NAVIGATING THE TRUMP ECONOMY

                                                                                                                                              Ecclesiastes 11:1-6

Many people are celebrating the election of billionaire Donald Trump as the greatest hope for economic expansion since the Reagan era. Deutsche Bank’s chief economist, David Folkerts-Landau, predicts growth in the 2018 American economy of double the 1.5% rate in 2016.[1] But financial markets loathe uncertainty, and even with his Wharton Business School training and personal success, Trump the business man is harder to nail down than the most Teflon-coated politicians. Nevertheless, says Folkerts-Landau, “While Trump introduces higher uncertainty, this is better than the near certainty of the continuation of a mediocre status quo.”

Excitement breeds irrationality, especially in investing. That’s why having King Solomon’s advice on wealth management is so important as the Trump era looms: it looks at risk and reward through the crystal clear lens of a biblical worldview.

Who is Solomon? Only the wisest and wealthiest man who ever lived, the Warren Buffett of 1000 B.C., except that Solomon makes Buffett look like a B-grade celebrity.

Not counting the assets he inherited from King David, or the taxes he levied on Israel, and other tribute he received, Solomon’s annual income in gold in today’s dollars was roughly $1.1B. He ruled for forty years. Do the math and it’s no surprise that when Solomon spoke, people listened.[2]

Solomon saw two hazards connected to money management: greed and sloth. Greed consumes us with the search for wealth. Sloth induces poverty, and all the troubles that go with it, through either laziness or adversity. Both are results of the Fall. Solomon’s three-fold advice protects us from them.

FIRST: DIVERSIFY, DIVERSIFY, DIVERSIFY

Keep in mind that in his earlier book, Proverbs, Solomon talked a lot about hard work and diligence. He’s assuming at this point that you’ve done the basics, learned to live within your means, gotten out of debt, created an emergency fund, and begun to set some aside for old age, and you have something with which to invest. Now, he’s saying “Diversify your investments. Don’t put all your eggs in one basket.”

I’ve been investing, and watching others invest successfully, for over thirty years and they all have the following in common: They never invest in something they don’t understand, they aren’t gambling on a get-rich-quick scheme, and they all diversify.

SECOND: BE DARING

The wind is going to blow, and the rain is going to fall, and sometimes it’s going to blow and rain on you and your investments. You can’t wait until you are absolutely certain that everything you invest will pay off because one hundred percent certainty is impossible after the Fall. Some risk must be assumed. Invest anyway.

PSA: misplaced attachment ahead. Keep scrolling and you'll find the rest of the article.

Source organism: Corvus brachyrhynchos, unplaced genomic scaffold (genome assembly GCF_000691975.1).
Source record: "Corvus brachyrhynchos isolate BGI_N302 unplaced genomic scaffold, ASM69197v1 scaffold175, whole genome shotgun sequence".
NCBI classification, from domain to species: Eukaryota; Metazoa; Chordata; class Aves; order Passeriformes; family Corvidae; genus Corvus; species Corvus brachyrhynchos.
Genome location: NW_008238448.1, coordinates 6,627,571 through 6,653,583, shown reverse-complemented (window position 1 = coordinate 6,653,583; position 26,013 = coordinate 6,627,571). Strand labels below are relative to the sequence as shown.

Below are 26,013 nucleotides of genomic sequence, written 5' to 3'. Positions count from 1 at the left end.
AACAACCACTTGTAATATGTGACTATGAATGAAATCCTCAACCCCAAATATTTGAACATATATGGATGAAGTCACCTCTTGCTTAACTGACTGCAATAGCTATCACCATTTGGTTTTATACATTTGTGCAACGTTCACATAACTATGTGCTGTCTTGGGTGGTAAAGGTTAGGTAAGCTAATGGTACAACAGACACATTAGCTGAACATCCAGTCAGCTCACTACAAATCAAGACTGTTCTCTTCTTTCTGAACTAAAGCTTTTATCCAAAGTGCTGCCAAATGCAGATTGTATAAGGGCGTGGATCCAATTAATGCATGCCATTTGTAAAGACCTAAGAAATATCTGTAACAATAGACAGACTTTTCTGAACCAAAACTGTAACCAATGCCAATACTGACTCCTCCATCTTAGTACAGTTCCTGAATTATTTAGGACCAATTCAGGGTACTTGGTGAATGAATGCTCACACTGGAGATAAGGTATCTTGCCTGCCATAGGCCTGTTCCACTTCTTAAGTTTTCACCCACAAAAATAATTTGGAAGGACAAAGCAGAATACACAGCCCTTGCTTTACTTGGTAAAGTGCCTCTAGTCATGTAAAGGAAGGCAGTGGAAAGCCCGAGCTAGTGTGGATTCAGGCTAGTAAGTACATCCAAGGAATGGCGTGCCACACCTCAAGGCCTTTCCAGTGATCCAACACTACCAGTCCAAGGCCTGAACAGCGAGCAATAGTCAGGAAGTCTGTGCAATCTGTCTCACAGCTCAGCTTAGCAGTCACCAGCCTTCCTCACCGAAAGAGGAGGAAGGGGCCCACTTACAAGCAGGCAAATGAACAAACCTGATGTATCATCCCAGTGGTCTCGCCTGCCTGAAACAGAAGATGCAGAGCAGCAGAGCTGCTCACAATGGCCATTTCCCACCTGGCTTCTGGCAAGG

Basketball star and billionaire business man Michael Jordan knows about risk. “I’ve missed more than 9000 shots in my career,” he says. “I’ve lost almost 300 games. 26 times, I’ve been trusted to take the game winning shot and missed. I’ve failed over and over and over again in my life. And that is why I succeed.” [3]

Some of us go through life with a hyper-security mindset, afraid to risk, whether money, creativity, time, effort, or love, afraid “to take the shot,” because we are afraid that we will not receive back what we put in. Guess what? THAT’S RIGHT! Invest yourself, invest your gifts, invest your money, invest your love in people, in ministries, in businesses, and I can guarantee you will lose, at least some of the time.

But I can also guarantee the corollary: If you never take the risk, if you wait till you think everything is just right, you will never gain anything, ever. You will wilt on the vine. Trust God and take your best shot.

THIRD: BE DILIGENT

Since you can’t know all of the variables, you can’t control all of the conditions, and you can’t predict which investment will win and which one will lose, don’t waste worry over the unknowable and impossible. Make full use of each day you’ve been given. Sow your seed in the morning, but don’t stand there fretting over it, saying “hurry up and grow!” Go find something else that needs doing, some other avenue for investing your time and energy, and stay at it till the sun goes down. Be diligent.

Be Diversified, Be Diligent, Be Daring. If you do those things, at least one and sometimes many of your investments will pay off. You will find financial success.

[1] http://www.reuters.com/article/us-usa-trump-deutsche-bank-idUSKBN14U1MU

[2] http://www.biblestudy.org/basicart/how-rich-was-solomon.html

[3] http://www.brainyquote.com/quotes/quotes/m/michaeljor127660.html

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